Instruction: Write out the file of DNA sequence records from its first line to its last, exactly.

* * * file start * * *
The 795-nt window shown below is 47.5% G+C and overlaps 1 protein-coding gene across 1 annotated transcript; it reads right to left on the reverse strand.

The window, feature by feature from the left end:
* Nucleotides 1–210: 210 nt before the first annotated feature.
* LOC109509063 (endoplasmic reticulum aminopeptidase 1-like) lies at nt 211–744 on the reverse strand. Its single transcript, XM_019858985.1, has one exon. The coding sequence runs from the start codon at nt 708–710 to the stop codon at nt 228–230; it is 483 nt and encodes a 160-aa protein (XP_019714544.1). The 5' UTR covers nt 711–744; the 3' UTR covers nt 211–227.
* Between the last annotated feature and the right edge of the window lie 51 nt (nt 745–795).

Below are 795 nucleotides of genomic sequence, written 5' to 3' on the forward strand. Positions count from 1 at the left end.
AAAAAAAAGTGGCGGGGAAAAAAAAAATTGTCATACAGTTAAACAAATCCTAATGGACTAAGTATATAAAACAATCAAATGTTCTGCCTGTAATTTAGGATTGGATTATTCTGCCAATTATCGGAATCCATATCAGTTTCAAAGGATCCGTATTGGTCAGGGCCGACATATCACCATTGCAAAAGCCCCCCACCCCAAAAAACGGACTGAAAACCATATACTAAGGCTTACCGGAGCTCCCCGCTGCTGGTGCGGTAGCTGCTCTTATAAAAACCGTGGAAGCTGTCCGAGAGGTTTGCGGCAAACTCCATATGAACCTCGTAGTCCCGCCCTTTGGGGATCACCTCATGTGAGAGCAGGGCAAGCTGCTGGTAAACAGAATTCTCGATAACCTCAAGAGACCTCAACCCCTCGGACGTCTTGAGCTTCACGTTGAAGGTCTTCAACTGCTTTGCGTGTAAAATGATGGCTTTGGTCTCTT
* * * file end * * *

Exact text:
The 795-nt window shown below is 47.5% G+C and overlaps 1 protein-coding gene across 1 annotated transcript; it reads right to left on the reverse strand.

The window, feature by feature from the left end:
* Nucleotides 1–210: 210 nt before the first annotated feature.
* LOC109509063 (endoplasmic reticulum aminopeptidase 1-like) lies at nt 211–744 on the reverse strand. Its single transcript, XM_019858985.1, has one exon. The coding sequence runs from the start codon at nt 708–710 to the stop codon at nt 228–230; it is 483 nt and encodes a 160-aa protein (XP_019714544.1). The 5' UTR covers nt 711–744; the 3' UTR covers nt 211–227.
* Between the last annotated feature and the right edge of the window lie 51 nt (nt 745–795).

Below are 795 nucleotides of genomic sequence, written 5' to 3' on the forward strand. Positions count from 1 at the left end.
AAAAAAAAGTGGCGGGGAAAAAAAAAATTGTCATACAGTTAAACAAATCCTAATGGACTAAGTATATAAAACAATCAAATGTTCTGCCTGTAATTTAGGATTGGATTATTCTGCCAATTATCGGAATCCATATCAGTTTCAAAGGATCCGTATTGGTCAGGGCCGACATATCACCATTGCAAAAGCCCCCCACCCCAAAAAACGGACTGAAAACCATATACTAAGGCTTACCGGAGCTCCCCGCTGCTGGTGCGGTAGCTGCTCTTATAAAAACCGTGGAAGCTGTCCGAGAGGTTTGCGGCAAACTCCATATGAACCTCGTAGTCCCGCCCTTTGGGGATCACCTCATGTGAGAGCAGGGCAAGCTGCTGGTAAACAGAATTCTCGATAACCTCAAGAGACCTCAACCCCTCGGACGTCTTGAGCTTCACGTTGAAGGTCTTCAACTGCTTTGCGTGTAAAATGATGGCTTTGGTCTCTT